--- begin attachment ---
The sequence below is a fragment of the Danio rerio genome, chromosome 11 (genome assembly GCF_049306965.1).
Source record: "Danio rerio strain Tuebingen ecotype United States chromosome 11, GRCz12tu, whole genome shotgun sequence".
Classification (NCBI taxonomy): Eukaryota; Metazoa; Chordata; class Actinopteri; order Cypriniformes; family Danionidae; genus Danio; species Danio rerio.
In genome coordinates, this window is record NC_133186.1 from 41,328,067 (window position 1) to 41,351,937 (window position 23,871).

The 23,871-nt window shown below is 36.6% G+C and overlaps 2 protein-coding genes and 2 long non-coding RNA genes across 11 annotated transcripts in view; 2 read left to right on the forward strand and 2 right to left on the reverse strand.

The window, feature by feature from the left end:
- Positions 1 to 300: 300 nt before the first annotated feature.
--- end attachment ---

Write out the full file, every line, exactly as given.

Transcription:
The sequence below is a fragment of the Danio rerio genome, chromosome 11 (genome assembly GCF_049306965.1).
Source record: "Danio rerio strain Tuebingen ecotype United States chromosome 11, GRCz12tu, whole genome shotgun sequence".
Classification (NCBI taxonomy): Eukaryota; Metazoa; Chordata; class Actinopteri; order Cypriniformes; family Danionidae; genus Danio; species Danio rerio.
In genome coordinates, this window is record NC_133186.1 from 41,328,067 (window position 1) to 41,351,937 (window position 23,871).

The 23,871-nt window shown below is 36.6% G+C and overlaps 2 protein-coding genes and 2 long non-coding RNA genes across 11 annotated transcripts in view; 2 read left to right on the forward strand and 2 right to left on the reverse strand.

The window, feature by feature from the left end:
- Positions 1 to 300: 300 nt before the first annotated feature.